As this work progressed, they started to be slightly less loose with the briefs behind the commissions, getting more out of the illustrations in terms of what they said about the coffees themselves, the concepts behind them. The first iteration of this was a dual coffee release in which they commissioned two labels from one artist that would be connected. These are the two yetis having coffee, courtesy of Simon Peplow. Simon was a key player in a big exhibition in Rough Trade at the same time – they were familiar with his work through that world and being a skate fringe artist. These two yetis can now be seen sipping brews on the new 15-year packaging.

The Two Yetis, Simon Peplow

Around 2013 they moved away from commissioned illustrations on the labels themselves as Tom found that people were choosing which coffees to brew based on the label design, not the actual coffees. At this stage, coffee culture started to take off in the UK too, and there was a general trend for going more minimal. So, they moved to bags with illustrated typography. At this stage, all of the supporting materials had ramped up too and these came to life through colour and illustration. 

From here we then moved on to kraft bags, as sustainability became increasingly important to consumers, and kraft packaging was being used as a visual cue.  

Origin kraft pack

Then back-to-black, to return to our design and illustration heritage, with sustainability embedded in everything we did, and still do today. The bags themselves brought on-pack illustrations back into the fold, featuring the curious characters of John Dunbar Kilburn. Originally created for an illustration to celebrate Origin hosting the South West heats of the UK Barista Championships, they incorporated a nautical element due to it being hosted on Brunel’s SS Great Britain in Bristol. You’ll see a steamship with group handles alongside creatures of the deep, sci-fi manifestations and dancing maidens. Naturally.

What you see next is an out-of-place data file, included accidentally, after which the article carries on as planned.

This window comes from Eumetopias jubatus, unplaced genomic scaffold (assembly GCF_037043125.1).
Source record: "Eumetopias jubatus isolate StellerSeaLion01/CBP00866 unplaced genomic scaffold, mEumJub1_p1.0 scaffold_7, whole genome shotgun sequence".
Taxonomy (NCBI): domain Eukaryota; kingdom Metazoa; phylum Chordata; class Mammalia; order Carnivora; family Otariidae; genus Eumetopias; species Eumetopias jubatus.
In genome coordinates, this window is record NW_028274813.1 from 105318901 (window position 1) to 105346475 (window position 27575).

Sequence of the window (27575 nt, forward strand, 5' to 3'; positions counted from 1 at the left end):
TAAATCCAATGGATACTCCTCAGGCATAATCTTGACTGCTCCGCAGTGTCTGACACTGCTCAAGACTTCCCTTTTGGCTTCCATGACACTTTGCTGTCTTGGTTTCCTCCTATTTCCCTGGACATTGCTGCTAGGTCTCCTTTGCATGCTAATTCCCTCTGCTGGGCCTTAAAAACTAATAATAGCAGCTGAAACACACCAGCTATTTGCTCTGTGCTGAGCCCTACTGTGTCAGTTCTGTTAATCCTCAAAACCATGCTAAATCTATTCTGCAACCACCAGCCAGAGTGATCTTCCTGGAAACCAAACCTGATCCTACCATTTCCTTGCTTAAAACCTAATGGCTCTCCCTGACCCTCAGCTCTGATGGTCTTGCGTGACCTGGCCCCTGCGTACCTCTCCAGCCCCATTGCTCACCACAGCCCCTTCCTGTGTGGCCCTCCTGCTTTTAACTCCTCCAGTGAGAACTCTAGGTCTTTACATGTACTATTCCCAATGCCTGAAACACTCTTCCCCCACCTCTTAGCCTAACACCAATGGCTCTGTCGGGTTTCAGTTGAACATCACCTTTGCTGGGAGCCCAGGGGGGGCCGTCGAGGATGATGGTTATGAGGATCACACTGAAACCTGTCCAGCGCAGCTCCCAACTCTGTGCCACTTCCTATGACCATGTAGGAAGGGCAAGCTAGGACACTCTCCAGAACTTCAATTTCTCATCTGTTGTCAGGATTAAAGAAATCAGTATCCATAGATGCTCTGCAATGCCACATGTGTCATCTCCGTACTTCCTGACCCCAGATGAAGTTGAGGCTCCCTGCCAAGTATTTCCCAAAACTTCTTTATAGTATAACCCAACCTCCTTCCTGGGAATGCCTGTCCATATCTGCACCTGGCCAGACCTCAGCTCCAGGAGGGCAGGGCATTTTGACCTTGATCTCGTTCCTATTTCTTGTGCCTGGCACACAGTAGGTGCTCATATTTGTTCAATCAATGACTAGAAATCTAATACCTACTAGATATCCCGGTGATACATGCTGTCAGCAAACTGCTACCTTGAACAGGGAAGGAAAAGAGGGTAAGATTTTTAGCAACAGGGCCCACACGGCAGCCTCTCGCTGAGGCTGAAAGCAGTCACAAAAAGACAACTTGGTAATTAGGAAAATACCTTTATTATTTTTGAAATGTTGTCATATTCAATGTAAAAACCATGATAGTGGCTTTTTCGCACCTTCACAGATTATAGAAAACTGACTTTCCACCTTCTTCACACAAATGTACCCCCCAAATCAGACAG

Each coffee was (and still is) accompanied by a bespoke illustration on tasting cards. It brought the original illustrated labels back into the mix, in a way that wouldn’t lead coffee selection and could keep up with Origin’s increasingly fast-paced and broad coffee portfolio. A mention has to also go to the wider team at A-Side, to Davitt and Laura - who are hugely instrumental in the ongoing development of our tasting cards, as well as the living, breathing brand.

Now, with 15 years of brand history, our new packaging showcases our design and illustrator heritage. It features illustrations from eight artists who have been part of this journey. Their level of talent is just something else, and we’re privileged to have worked with them.

New Origin Coffee Packaging

Our new bags celebrate the vision of those involved in the creation of Origin – of Tom, Alex, Ross, and the talented illustrators we’ve collaborated with - arguably the pioneers behind the visual cues of the current UK speciality coffee industry and the wider craft product packaging movement. It’s an industry that’s now full of design-savvy and inspiring creative, and one which we’re incredibly proud to have been instrumental in laying the foundations for.